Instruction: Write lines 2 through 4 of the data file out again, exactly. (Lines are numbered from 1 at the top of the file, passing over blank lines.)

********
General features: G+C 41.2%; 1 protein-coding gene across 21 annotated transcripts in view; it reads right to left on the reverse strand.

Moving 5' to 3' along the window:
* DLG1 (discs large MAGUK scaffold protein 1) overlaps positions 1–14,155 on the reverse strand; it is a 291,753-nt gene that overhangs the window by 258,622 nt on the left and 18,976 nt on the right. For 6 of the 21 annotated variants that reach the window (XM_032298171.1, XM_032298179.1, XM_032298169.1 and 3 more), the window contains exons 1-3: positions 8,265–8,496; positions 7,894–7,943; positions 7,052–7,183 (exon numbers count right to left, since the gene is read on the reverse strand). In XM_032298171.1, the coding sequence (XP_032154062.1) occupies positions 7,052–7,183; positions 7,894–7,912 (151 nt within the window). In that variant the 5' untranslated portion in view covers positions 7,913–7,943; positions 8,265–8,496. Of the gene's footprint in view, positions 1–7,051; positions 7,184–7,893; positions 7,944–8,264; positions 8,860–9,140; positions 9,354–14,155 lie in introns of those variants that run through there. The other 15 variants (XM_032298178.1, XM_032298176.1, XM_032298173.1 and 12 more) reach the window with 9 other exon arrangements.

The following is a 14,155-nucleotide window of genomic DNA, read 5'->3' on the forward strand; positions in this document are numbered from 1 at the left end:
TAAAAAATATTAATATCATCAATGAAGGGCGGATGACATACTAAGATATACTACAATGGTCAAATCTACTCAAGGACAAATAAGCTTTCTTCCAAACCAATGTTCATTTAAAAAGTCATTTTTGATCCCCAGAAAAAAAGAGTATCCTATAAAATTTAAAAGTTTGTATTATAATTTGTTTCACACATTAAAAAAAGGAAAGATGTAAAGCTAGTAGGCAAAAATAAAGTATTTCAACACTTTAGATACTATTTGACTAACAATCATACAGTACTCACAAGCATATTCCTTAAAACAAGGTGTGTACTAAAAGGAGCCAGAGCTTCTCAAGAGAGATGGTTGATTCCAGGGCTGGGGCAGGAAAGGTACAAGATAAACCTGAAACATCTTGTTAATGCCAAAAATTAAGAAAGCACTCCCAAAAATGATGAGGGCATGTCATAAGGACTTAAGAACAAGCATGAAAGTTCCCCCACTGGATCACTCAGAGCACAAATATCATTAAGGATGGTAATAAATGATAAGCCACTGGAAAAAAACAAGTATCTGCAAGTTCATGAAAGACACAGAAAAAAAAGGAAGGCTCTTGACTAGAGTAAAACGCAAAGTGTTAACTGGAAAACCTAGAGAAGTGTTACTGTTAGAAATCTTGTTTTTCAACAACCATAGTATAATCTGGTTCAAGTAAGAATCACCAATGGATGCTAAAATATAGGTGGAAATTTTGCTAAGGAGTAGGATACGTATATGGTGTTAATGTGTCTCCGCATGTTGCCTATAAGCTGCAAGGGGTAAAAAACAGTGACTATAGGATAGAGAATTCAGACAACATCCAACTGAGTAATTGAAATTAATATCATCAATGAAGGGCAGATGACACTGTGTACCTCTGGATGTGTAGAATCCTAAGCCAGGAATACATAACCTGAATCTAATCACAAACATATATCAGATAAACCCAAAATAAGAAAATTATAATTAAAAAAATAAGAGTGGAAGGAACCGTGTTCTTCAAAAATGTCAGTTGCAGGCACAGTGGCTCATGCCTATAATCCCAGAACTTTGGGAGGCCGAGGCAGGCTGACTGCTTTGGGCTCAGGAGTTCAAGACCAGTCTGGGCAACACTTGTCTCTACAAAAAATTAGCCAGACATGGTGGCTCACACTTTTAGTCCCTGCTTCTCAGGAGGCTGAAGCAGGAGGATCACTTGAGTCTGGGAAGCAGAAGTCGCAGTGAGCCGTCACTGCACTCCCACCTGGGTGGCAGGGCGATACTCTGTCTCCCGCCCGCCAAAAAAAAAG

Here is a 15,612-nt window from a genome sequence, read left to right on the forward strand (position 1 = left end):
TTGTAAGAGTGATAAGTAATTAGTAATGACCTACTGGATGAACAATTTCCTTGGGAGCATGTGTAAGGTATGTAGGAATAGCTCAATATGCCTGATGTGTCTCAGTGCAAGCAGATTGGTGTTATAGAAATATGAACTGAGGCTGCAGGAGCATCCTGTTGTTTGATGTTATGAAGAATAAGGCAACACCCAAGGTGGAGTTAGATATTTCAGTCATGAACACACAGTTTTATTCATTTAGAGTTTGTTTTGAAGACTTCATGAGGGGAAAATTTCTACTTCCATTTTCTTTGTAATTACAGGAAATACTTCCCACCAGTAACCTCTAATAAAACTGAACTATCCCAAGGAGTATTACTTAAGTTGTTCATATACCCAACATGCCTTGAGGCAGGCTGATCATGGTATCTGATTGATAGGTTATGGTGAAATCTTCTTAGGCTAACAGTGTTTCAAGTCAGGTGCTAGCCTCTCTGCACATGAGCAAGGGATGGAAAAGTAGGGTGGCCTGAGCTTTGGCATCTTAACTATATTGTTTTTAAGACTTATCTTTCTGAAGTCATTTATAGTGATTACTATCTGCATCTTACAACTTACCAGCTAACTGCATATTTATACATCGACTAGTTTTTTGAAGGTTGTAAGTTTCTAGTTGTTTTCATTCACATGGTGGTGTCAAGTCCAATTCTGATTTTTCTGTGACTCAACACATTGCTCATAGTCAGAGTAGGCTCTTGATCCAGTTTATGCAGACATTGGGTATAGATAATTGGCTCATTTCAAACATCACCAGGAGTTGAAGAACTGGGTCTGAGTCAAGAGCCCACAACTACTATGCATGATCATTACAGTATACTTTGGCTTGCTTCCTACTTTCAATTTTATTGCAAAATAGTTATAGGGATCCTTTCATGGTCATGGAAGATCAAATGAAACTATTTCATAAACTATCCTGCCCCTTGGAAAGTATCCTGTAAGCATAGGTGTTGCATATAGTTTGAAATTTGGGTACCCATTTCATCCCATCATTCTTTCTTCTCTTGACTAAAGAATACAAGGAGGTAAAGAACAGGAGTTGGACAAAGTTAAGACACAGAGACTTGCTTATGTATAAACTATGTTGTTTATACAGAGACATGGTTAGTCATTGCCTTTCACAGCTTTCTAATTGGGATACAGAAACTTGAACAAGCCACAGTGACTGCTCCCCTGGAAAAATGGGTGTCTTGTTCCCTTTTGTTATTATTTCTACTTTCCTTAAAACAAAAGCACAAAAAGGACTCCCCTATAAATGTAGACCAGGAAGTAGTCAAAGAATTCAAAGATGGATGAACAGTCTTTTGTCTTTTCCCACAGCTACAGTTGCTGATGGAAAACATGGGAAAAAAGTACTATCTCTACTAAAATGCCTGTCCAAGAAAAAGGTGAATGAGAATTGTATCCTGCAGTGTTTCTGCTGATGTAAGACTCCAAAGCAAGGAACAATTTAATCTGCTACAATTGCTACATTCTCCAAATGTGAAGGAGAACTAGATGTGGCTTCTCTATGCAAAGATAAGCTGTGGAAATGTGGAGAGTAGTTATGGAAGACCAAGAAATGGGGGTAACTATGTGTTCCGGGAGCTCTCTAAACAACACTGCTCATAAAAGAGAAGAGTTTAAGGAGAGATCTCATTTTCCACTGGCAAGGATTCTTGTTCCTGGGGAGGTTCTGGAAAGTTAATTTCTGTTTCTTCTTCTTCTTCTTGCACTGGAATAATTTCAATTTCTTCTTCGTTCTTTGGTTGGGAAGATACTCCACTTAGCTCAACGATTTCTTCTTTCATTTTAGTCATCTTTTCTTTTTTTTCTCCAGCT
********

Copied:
Moving 5' to 3' along the window:
* DLG1 (discs large MAGUK scaffold protein 1) overlaps positions 1–14,155 on the reverse strand; it is a 291,753-nt gene that overhangs the window by 258,622 nt on the left and 18,976 nt on the right. For 6 of the 21 annotated variants that reach the window (XM_032298171.1, XM_032298179.1, XM_032298169.1 and 3 more), the window contains exons 1-3: positions 8,265–8,496; positions 7,894–7,943; positions 7,052–7,183 (exon numbers count right to left, since the gene is read on the reverse strand). In XM_032298171.1, the coding sequence (XP_032154062.1) occupies positions 7,052–7,183; positions 7,894–7,912 (151 nt within the window). In that variant the 5' untranslated portion in view covers positions 7,913–7,943; positions 8,265–8,496. Of the gene's footprint in view, positions 1–7,051; positions 7,184–7,893; positions 7,944–8,264; positions 8,860–9,140; positions 9,354–14,155 lie in introns of those variants that run through there. The other 15 variants (XM_032298178.1, XM_032298176.1, XM_032298173.1 and 12 more) reach the window with 9 other exon arrangements.

The following is a 14,155-nucleotide window of genomic DNA, read 5'->3' on the forward strand; positions in this document are numbered from 1 at the left end: